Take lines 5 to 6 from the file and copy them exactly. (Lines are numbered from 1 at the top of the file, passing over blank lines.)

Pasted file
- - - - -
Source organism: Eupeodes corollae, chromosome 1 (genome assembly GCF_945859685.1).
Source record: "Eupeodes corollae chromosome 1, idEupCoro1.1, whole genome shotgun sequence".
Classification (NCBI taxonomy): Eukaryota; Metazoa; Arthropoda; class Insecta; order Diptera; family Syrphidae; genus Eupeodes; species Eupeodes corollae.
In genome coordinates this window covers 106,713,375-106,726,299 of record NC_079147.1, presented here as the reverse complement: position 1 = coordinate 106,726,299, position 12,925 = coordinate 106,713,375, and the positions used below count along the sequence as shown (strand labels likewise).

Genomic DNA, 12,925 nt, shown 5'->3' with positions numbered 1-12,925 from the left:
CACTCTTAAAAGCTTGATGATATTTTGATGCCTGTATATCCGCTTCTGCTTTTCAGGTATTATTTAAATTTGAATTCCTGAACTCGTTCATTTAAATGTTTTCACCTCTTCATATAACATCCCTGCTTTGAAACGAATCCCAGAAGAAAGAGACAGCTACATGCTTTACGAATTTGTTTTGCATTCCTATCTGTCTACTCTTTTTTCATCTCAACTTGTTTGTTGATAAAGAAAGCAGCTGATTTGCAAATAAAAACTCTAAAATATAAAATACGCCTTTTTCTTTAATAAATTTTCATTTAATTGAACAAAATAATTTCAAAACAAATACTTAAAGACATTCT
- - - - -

Genomic DNA, 12,925 nt, shown 5'->3' with positions numbered 1-12,925 from the left:
CACTCTTAAAAGCTTGATGATATTTTGATGCCTGTATATCCGCTTCTGCTTTTCAGGTATTATTTAAATTTGAATTCCTGAACTCGTTCATTTAAATGTTTTCACCTCTTCATATAACATCCCTGCTTTGAAACGAATCCCAGAAGAAAGAGACAGCTACATGCTTTACGAATTTGTTTTGCATTCCTATCTGTCTACTCTTTTTTCATCTCAACTTGTTTGTTGATAAAGAAAGCAGCTGATTTGCAAATAAAAACTCTAAAATATAAAATACGCCTTTTTCTTTAATAAATTTTCATTTAATTGAACAAAATAATTTCAAAACAAATACTTAAAGACATTCT